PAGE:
BARCELONA ONLINE ARENA

THE 2ND URBANA ARENA

‘JUSTICE CHALLENGES IN URBAN SUSTAINABILITY’

4-5 JUNE 2020, ONLINE

The second Arena event  was  organized and facilitated by BCNUEJ members of the UrbanA team. The event was attended by 46 participants, including UrbanA fellows from 13 countries, and 25 UrbanA team members from partner institutions across Europe.

The event aimed at fostering a transversal dialogue on what we mean by ‘justice’ in urban sustainability and built on the initial results of an UrbanA study that summarized the manifestations and drivers of urban injustice according to recent EU research. Participants engaged participants in contributing to the production of a clear, powerful and comprehensive statement on the drivers of urban injustice as challenges for sustainability, and to the overall UrbanA objective of consolidating and communicating knowledge and experience on how to make cities more just and sustainable.

The first day discussions focused on the 10 identified drivers of injustice in the context of urban sustainability efforts; a summary of each of which can be found in this series of short videos.

The second day was dedicated to discussing how the ongoing coronavirus pandemic is a manifestation of inequality and a breaking point in how we imagine cities. This was focused around five key themes: Re-naturing cities; the challenge of gentrification; food systems; ecofeminism; social and climate justice. In each thematic discussion, participants followed a U-theory framework centering on logics, practices, structures, habits and approaches that the pandemic has urged us to rethink and move away from, and those that emerged as necessary ways forward after having considered the drivers and manifestations of injustice in the urban context.

The outcomes of this discussion will be turned into a co-created statement around the lessons learnt from COVID-19 for just and sustainable cities. The session closed with a presentation on the currently evolving and growing UrbanA Community of Practice and related ongoing online conversations, a presentation on which can be found here.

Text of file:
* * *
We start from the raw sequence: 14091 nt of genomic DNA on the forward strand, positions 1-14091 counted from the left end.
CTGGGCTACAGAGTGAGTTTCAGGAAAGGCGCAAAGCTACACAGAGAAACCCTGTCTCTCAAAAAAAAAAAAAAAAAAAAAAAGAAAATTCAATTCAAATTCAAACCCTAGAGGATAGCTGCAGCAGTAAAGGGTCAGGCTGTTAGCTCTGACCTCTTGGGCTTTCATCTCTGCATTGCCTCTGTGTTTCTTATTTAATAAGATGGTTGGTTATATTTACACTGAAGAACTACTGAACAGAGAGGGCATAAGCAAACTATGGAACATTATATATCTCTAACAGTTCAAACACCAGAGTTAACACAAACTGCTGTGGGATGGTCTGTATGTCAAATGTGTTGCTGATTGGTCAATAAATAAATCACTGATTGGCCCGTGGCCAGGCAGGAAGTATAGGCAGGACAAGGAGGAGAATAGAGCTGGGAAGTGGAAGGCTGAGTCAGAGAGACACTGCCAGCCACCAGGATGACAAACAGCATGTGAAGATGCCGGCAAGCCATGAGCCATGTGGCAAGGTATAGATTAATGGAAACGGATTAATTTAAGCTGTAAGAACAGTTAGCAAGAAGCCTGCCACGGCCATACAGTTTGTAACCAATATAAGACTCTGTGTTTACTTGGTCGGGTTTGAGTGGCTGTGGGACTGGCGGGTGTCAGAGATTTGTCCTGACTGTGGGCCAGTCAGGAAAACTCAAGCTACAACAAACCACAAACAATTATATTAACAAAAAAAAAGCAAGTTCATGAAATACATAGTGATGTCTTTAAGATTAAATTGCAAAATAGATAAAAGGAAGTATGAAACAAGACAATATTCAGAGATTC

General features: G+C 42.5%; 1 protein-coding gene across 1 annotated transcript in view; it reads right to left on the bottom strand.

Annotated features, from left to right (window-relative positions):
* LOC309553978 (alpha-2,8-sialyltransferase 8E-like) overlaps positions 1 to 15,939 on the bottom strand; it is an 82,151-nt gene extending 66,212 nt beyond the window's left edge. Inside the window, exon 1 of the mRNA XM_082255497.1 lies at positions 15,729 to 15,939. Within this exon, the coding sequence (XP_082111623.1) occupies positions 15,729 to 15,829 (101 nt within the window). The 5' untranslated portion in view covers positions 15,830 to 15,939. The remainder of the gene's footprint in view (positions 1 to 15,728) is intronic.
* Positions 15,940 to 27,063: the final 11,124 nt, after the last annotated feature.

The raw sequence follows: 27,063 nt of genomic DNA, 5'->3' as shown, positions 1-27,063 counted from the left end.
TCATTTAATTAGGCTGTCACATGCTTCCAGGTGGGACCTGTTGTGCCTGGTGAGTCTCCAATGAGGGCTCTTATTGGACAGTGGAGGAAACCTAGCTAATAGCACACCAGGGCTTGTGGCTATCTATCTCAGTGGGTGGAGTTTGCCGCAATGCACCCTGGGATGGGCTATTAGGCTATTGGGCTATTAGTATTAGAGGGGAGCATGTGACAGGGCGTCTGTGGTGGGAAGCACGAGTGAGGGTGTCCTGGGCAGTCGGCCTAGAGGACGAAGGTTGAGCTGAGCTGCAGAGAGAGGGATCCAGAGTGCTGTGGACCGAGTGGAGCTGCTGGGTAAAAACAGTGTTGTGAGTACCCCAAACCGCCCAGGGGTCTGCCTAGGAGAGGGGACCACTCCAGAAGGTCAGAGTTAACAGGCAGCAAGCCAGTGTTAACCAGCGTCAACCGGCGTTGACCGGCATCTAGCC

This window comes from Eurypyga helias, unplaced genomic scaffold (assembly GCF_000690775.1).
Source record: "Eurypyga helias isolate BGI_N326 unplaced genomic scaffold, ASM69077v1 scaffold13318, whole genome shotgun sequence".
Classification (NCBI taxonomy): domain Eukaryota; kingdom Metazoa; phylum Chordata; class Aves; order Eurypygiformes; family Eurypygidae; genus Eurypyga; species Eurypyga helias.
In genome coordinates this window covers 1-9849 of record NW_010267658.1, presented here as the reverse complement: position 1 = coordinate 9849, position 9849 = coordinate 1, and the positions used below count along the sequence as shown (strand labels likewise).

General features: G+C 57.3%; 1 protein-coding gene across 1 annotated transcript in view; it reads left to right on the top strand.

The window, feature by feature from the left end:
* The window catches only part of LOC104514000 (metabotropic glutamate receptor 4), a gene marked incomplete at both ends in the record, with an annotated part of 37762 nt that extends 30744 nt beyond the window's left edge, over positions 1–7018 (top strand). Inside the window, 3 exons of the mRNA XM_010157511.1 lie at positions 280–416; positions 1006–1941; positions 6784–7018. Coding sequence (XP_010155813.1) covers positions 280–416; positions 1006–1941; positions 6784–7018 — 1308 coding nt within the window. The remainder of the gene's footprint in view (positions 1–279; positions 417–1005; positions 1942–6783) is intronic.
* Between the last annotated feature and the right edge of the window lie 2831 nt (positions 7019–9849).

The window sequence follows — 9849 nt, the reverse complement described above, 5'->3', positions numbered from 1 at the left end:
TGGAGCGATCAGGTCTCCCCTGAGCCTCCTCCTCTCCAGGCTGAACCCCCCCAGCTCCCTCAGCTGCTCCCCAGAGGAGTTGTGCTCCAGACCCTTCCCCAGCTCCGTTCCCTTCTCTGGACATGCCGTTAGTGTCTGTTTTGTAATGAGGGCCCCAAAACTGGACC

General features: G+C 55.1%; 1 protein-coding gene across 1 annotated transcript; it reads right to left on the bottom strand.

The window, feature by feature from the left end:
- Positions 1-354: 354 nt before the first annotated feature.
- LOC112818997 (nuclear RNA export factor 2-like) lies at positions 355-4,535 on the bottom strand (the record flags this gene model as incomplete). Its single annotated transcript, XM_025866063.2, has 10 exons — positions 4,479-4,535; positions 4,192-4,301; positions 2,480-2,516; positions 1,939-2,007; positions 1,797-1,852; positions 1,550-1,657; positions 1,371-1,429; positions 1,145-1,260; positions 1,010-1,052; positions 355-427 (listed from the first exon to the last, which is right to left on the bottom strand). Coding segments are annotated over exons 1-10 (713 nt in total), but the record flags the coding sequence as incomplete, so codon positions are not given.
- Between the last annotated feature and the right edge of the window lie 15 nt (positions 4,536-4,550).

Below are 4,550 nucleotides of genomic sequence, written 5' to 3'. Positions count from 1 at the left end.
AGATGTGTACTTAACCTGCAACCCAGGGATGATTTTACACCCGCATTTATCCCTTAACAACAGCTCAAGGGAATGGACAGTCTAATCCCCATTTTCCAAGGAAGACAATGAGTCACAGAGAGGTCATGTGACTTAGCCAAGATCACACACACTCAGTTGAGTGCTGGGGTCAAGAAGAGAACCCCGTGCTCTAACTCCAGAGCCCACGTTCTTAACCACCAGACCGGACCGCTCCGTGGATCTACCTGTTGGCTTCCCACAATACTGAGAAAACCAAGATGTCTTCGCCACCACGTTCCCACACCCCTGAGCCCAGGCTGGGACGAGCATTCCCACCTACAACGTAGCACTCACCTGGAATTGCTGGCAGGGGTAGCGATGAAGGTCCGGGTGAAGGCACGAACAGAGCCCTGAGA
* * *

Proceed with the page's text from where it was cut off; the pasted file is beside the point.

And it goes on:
As part of the Arena event, a  public online webinar event, on ‘COVID-19, justice, and sustainability in cities’, was organized and attended by 286 people from all over the world, including activists, architects, urban planners, journalists and scholars from different disciplines.

The webinar explored the unfolding dynamics of justice and sustainability in light of how the COVID-19 pandemic is unfolding in cities worldwide. Urban justice scholars Helen Cole, Isabelle Anguelovski and Panagiota Kotsila –all three members of the Barcelona Lab for Urban Environmental Justice and Sustainability, a research lab part of ICTA and IMIM at the Universitat Autònoma de Barcelona– touched on the following questions:

  • What are the main manifestations of health and environmental inequalities and related, emergent questions around urban justice in times of pandemic and social confinement?
  • To what extent (and where) are such inequalities being addressed in bold, radical ways that can redefine urban futures?
  • How does COVID-19 redefine and force us to rethink urban infrastructure (housing, transit, and public space) need, use, and inequalities?
  • What lessons can we draw from a crisis such as COVID-19 to build more just and sustainable cities, especially so in the context of a changing climate?